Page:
After a duel with a duo of cockroaches in the bathroom, I was in no mood to finish off my chicken fried bacon BLT in the kitchen of my temporary apartment. If the roaches are willing to eat toothpaste and soap scum, just imagine how they might feel about pork belly. Stepping out onto the porch, my hair wrapped in a towel to wick away the incessant perspiration and give my shoulders a break from the heat, I take a seat on the bench. Glancing to my right, the porch swing belonging to the neighbor is swinging mightily. Checking out the branches and my own arm hair, I register that there is no breeze to speak of, let alone a wind. Either the neighbors heard my shuffling to come outside and decided to make haste to avoid me, or, who knows? This is New Orleans.
Below me, I notice a drain and sewer service van. He’s blocking the driveway, and it is rather late-- past midnight. He begins dragging heavy equipment out of the building, but not before pulling a towel out of the cab, with which he makes a great show of wiping down not only his brow, but his entire face and both of his arms, shoulder to hands, over and over again. The landlady (Cruella,) and the caretaker, Tommy (all greasy hair and cromagnon brow, and seemingly BFF—lovers?—to Cruella) are also on the curb, thanking the drain man profusely. The drain man refuses to respond, and seems, for lack of a better term, disgusted. In between telling him what a good job he has done, Cruella and Tommy are talking in hushed tones amongst themselves.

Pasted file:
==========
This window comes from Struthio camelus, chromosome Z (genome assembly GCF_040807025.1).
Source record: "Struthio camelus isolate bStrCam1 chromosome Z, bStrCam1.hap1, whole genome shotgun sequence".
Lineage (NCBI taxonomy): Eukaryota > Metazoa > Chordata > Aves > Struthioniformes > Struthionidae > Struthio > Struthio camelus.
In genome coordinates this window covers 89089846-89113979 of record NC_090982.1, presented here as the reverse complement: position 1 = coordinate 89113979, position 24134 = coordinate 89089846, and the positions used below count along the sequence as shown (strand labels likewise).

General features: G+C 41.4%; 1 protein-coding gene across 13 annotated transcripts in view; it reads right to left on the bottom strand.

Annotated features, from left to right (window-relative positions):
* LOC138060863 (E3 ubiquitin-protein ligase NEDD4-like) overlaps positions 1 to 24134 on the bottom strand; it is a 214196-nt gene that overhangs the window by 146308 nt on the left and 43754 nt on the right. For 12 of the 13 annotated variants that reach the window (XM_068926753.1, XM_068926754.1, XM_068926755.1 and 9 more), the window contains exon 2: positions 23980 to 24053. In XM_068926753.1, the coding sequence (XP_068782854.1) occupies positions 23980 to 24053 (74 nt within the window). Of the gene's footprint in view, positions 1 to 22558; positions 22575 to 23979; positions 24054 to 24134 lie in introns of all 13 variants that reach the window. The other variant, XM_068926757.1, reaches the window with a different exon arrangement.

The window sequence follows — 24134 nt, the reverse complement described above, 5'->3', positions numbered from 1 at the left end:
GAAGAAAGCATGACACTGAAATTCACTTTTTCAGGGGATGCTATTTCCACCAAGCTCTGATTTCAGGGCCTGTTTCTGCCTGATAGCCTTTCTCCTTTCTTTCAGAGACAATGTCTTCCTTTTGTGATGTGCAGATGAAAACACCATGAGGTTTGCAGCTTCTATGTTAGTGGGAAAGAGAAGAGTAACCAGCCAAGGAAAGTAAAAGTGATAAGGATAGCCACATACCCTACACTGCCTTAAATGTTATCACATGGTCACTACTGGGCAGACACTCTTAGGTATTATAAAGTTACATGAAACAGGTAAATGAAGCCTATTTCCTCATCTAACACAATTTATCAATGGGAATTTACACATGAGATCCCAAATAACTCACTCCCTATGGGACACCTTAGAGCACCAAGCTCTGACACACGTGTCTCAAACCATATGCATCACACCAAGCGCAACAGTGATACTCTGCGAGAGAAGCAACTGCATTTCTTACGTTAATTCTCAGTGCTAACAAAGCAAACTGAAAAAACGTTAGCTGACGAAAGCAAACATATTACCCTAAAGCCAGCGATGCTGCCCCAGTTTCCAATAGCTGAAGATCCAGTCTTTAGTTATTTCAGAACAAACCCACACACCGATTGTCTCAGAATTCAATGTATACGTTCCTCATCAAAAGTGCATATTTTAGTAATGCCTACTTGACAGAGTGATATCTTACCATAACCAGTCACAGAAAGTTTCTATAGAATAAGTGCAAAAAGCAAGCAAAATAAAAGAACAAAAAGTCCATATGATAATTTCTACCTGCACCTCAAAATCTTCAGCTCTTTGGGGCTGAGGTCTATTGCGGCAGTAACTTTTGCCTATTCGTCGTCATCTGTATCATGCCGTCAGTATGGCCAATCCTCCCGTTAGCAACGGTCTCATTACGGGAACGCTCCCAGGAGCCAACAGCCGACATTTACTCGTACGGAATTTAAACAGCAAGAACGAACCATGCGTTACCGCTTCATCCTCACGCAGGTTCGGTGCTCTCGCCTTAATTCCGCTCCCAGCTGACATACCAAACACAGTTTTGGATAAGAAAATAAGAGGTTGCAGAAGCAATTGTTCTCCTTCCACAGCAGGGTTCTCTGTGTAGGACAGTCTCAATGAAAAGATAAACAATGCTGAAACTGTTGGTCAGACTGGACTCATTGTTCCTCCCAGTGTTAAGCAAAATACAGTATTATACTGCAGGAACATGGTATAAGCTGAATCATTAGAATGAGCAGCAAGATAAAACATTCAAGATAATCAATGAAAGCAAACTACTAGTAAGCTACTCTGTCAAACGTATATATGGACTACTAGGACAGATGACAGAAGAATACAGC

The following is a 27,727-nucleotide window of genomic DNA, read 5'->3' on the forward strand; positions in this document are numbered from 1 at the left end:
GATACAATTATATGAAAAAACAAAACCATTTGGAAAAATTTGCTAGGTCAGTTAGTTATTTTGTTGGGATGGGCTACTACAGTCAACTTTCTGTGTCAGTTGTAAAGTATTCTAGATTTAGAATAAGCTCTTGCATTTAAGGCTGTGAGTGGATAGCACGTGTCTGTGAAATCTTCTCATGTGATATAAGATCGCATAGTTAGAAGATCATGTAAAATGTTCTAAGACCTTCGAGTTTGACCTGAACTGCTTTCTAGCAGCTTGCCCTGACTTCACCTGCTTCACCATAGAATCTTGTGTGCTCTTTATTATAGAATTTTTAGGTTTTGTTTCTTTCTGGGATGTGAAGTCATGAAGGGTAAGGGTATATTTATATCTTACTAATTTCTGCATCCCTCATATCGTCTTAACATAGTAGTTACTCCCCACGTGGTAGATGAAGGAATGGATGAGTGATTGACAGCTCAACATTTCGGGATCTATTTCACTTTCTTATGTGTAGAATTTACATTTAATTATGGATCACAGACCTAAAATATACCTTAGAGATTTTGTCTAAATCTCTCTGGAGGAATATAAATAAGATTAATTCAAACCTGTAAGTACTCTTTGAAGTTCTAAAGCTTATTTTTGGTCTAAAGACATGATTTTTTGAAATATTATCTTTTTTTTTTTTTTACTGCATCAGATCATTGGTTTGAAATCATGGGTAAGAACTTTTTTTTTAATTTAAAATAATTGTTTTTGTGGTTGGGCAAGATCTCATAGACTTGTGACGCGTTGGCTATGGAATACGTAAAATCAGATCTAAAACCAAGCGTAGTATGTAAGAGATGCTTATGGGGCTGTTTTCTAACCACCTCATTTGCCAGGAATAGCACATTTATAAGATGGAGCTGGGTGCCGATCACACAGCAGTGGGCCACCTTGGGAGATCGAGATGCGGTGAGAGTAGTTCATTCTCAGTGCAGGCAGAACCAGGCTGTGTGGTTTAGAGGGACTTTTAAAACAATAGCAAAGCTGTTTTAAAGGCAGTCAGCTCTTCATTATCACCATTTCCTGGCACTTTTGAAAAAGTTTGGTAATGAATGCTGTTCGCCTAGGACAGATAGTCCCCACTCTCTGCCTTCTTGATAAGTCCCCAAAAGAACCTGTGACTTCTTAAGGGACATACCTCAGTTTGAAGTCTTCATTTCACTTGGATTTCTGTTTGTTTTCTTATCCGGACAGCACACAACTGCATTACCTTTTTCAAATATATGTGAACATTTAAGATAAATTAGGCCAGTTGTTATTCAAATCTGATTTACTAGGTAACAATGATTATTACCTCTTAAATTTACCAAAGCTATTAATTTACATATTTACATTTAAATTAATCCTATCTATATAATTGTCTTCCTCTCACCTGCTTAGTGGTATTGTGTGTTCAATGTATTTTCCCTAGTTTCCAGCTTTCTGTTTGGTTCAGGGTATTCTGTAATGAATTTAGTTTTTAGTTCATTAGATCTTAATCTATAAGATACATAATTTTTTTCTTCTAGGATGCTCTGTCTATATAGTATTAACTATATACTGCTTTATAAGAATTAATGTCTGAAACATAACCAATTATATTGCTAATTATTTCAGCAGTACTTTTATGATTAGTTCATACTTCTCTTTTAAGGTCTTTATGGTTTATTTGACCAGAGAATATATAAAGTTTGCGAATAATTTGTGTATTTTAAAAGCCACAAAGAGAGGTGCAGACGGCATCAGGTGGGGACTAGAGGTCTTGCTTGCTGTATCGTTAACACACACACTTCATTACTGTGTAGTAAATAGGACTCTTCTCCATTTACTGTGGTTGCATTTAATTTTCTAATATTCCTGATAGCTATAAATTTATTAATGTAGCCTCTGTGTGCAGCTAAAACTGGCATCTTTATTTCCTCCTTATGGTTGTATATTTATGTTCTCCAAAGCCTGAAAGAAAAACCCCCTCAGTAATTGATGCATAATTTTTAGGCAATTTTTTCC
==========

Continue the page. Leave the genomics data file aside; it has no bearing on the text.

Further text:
Meanwhile, the porchswing still sways in absence of its catalyst.
The longer I watch the drain man, Cruella, and Tommy in their surreptitious exchange, the more uneasy I become. I don’t like this place, I don’t like the cockroaches in the bathroom, I don’t like these people and their mysterious late night plumbing crisis, and I most definitely don’t appreciate the ghostly pink porch swing. My mind begins to concoct scenarios. Codrescu’s tales of crime, murder and ghostly, ghastly scenes overtake my judgment. I wonder if I should stay here any longer, even tonight. My instinctive, reptile brain is luminescent with defense mechanisms.
I hear Tommy tell the drain man that the situation was certainly “unique.” Now. If you have spent any time at all in this city-- where red devils take morning coffee with you, where handicapped people are spilled out of their wheelchairs onto the sidewalk, asleep (?) and no one takes a single moment of notice, where rats share with you your backyard, where lesbians all but make love in the rain in the daylight on street corners, where brass bands are your lullabye and your alarmclock, where a girl walks the streets twentyfour hours a day holding a fishbowl filled with blue booze-- you might imagine that circumstances would be well unusual to have a New Orleanian describe anything as “unique.”
With a palpable start of surprise, Cruella notices my presence on the porch, and she’s suddenly sweet as a praline. “Hi Mecca!” This alone evokes suspicion on my part. I tell her about my “visitors,” and off the bat, she knows I’m referring to roaches. She apologizes, says she had an emergency this evening, and that she’s not going to try to fix anything else, at least not tonight. She makes her way to her apartment. Tommy and drain man make a brief exchange in Tommy’s apartment, and drain man is off like a shot.
I want to wash off the ick. I want to flee. I want to do anything but stay here tonight. I think of chasing down the drain man to ask him what he found, but truly, I don’t want to know. I turn out the lights and acquiesce to the night, still in my clothes. The rats coo their disgusting song, the roaches do their thing with the soap scum, and I try to tune out the clang of the ceiling fan as it fights with the Louisiana humidity.
Tomorrow is a new day in New Orleans.